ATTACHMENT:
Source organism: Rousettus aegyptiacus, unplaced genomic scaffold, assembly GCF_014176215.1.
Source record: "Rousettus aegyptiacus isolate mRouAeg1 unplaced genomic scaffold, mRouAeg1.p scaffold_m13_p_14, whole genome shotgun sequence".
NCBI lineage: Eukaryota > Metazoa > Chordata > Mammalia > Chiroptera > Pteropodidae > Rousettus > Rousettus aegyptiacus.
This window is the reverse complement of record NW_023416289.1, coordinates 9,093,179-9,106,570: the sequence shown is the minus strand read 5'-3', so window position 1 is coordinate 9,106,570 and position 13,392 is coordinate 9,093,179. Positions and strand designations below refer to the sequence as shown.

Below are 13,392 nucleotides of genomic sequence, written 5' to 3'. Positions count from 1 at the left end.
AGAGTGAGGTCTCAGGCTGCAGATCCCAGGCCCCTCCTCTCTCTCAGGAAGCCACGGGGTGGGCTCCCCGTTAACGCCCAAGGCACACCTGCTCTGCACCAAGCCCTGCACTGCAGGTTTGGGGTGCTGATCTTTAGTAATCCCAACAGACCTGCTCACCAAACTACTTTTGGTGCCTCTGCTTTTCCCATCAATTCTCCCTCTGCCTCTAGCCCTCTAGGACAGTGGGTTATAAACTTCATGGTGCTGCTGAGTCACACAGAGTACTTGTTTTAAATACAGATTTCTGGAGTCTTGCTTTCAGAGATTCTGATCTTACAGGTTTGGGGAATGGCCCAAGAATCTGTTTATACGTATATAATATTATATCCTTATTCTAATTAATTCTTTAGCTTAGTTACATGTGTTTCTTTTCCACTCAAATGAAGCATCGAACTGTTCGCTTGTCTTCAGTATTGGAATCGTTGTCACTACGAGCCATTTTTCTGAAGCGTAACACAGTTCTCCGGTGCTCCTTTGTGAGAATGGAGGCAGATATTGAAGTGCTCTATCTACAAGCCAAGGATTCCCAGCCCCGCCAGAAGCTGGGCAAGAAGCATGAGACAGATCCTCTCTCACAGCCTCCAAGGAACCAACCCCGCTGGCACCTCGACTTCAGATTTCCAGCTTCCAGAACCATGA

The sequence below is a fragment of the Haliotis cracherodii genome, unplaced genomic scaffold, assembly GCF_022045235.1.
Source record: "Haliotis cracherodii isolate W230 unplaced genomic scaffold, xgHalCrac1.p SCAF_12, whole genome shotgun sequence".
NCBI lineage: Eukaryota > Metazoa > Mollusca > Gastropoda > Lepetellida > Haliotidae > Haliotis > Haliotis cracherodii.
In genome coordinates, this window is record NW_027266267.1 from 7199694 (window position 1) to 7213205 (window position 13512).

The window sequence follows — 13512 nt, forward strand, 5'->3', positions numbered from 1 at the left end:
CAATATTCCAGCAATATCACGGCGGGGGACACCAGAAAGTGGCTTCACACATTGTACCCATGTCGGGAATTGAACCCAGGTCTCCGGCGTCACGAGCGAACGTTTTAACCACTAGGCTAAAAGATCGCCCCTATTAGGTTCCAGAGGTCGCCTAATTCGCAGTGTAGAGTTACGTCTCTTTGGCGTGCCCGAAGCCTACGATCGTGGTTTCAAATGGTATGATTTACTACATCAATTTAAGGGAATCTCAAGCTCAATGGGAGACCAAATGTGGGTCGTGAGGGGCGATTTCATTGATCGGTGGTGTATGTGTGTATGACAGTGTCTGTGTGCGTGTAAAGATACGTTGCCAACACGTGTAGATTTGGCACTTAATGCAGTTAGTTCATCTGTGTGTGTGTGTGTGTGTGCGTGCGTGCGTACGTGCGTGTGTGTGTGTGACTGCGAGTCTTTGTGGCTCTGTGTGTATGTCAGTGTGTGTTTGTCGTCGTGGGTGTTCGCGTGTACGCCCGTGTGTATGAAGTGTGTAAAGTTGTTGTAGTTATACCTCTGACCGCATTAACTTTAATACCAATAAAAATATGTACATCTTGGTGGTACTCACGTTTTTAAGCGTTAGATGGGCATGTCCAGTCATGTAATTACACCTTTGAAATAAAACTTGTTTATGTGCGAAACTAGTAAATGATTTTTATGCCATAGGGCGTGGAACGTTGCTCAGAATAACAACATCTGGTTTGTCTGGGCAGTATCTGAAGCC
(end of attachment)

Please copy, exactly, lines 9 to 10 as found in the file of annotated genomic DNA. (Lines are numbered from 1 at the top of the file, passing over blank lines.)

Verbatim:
NCBI lineage: Eukaryota > Metazoa > Mollusca > Gastropoda > Lepetellida > Haliotidae > Haliotis > Haliotis cracherodii.
In genome coordinates, this window is record NW_027266267.1 from 7199694 (window position 1) to 7213205 (window position 13512).